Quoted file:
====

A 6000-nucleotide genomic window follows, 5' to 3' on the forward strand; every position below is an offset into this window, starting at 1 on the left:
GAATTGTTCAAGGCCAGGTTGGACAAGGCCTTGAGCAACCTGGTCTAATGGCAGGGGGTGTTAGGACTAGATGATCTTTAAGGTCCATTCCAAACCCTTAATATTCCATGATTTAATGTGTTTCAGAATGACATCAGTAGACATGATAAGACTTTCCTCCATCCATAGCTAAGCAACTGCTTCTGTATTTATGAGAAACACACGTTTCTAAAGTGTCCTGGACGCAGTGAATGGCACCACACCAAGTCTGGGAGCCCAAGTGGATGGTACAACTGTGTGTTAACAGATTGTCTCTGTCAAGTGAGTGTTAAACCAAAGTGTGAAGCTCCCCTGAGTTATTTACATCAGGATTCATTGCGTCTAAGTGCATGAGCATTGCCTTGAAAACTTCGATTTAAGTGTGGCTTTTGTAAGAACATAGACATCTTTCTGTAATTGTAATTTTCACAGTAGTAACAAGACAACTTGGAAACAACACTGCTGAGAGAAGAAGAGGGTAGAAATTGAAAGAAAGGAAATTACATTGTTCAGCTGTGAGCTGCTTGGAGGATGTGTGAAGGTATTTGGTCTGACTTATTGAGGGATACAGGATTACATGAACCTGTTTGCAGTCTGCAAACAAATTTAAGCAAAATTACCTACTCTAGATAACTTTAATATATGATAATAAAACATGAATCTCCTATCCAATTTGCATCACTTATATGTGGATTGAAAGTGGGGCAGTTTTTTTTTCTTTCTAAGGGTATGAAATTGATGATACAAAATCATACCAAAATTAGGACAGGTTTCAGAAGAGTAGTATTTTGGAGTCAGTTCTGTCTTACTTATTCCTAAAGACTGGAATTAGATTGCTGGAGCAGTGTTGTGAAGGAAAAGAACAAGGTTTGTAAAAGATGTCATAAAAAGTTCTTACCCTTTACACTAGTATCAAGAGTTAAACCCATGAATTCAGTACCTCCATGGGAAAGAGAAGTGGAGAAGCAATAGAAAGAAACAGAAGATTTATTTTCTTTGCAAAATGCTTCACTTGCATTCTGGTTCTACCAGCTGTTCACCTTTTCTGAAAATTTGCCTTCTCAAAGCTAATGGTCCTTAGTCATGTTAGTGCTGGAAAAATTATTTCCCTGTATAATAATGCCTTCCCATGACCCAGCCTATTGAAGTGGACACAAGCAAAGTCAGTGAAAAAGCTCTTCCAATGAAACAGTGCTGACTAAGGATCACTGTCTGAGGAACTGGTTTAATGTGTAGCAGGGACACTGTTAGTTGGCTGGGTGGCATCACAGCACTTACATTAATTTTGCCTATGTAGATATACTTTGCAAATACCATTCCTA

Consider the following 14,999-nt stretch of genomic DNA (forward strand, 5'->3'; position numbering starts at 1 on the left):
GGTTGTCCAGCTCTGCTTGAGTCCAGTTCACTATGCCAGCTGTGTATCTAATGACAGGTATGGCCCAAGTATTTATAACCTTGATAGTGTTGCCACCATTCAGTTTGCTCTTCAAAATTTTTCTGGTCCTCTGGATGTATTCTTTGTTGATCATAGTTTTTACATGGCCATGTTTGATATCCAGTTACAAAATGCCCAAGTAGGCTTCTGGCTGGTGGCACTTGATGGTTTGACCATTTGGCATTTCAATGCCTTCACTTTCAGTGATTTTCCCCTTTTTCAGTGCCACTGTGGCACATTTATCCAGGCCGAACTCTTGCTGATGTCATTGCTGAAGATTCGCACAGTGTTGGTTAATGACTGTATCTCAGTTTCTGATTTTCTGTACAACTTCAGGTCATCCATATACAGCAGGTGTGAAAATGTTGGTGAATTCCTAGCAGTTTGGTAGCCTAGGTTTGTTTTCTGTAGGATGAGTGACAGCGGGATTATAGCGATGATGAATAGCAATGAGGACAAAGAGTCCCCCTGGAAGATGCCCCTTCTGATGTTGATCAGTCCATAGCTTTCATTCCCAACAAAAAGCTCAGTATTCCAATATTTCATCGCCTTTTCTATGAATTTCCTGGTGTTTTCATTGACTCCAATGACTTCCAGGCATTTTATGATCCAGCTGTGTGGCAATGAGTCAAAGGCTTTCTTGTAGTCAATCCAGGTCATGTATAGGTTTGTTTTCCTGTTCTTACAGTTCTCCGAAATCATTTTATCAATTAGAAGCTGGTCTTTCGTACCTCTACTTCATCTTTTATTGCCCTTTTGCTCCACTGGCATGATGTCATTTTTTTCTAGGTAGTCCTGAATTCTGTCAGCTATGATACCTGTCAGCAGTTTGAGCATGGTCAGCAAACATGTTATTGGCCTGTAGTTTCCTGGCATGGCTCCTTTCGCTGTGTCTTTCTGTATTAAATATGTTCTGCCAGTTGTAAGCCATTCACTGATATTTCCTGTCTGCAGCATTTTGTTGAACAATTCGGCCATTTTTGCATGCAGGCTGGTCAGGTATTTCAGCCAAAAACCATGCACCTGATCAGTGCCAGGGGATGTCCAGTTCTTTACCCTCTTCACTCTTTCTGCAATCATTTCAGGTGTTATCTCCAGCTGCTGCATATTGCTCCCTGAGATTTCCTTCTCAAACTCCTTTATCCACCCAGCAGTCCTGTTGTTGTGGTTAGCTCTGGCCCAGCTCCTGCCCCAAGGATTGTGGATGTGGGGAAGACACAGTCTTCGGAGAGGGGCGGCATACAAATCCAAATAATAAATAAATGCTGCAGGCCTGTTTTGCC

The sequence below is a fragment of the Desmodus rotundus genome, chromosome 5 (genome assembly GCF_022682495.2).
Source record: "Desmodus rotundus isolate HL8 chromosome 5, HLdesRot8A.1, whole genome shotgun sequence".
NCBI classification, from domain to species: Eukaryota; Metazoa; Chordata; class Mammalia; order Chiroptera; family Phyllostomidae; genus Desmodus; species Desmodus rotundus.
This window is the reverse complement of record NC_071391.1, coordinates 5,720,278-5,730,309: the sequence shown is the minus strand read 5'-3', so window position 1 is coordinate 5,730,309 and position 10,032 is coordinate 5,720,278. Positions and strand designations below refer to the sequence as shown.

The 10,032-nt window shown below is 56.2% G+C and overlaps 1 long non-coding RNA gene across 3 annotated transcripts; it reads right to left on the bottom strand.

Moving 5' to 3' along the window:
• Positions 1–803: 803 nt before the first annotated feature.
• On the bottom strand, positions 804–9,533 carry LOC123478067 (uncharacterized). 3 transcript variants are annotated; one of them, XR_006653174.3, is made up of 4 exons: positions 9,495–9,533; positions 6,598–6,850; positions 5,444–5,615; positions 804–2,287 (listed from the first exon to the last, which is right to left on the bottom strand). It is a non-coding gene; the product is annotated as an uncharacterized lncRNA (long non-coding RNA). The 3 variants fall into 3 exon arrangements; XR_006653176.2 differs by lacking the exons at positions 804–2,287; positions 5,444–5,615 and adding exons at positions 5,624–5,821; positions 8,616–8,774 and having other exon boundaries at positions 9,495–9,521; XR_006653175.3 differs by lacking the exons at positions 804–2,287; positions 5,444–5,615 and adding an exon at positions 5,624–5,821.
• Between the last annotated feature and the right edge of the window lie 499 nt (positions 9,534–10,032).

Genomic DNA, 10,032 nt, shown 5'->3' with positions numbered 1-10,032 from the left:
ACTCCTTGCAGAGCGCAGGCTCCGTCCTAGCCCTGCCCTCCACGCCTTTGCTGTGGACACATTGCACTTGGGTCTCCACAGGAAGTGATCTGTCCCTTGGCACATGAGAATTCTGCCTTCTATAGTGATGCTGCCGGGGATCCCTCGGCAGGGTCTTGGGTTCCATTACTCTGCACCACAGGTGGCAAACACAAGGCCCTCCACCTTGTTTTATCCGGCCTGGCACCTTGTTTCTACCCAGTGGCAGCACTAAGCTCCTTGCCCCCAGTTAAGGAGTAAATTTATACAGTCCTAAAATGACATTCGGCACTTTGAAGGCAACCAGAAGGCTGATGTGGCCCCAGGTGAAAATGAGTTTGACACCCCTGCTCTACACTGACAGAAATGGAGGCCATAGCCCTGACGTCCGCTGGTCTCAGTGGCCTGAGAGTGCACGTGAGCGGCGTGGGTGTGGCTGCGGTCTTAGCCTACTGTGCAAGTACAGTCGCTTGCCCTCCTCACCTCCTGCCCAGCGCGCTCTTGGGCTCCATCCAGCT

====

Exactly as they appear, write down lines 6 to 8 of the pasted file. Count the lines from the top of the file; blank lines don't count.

Source record: "Desmodus rotundus isolate HL8 chromosome 5, HLdesRot8A.1, whole genome shotgun sequence".
NCBI classification, from domain to species: Eukaryota; Metazoa; Chordata; class Mammalia; order Chiroptera; family Phyllostomidae; genus Desmodus; species Desmodus rotundus.
This window is the reverse complement of record NC_071391.1, coordinates 5,720,278-5,730,309: the sequence shown is the minus strand read 5'-3', so window position 1 is coordinate 5,730,309 and position 10,032 is coordinate 5,720,278. Positions and strand designations below refer to the sequence as shown.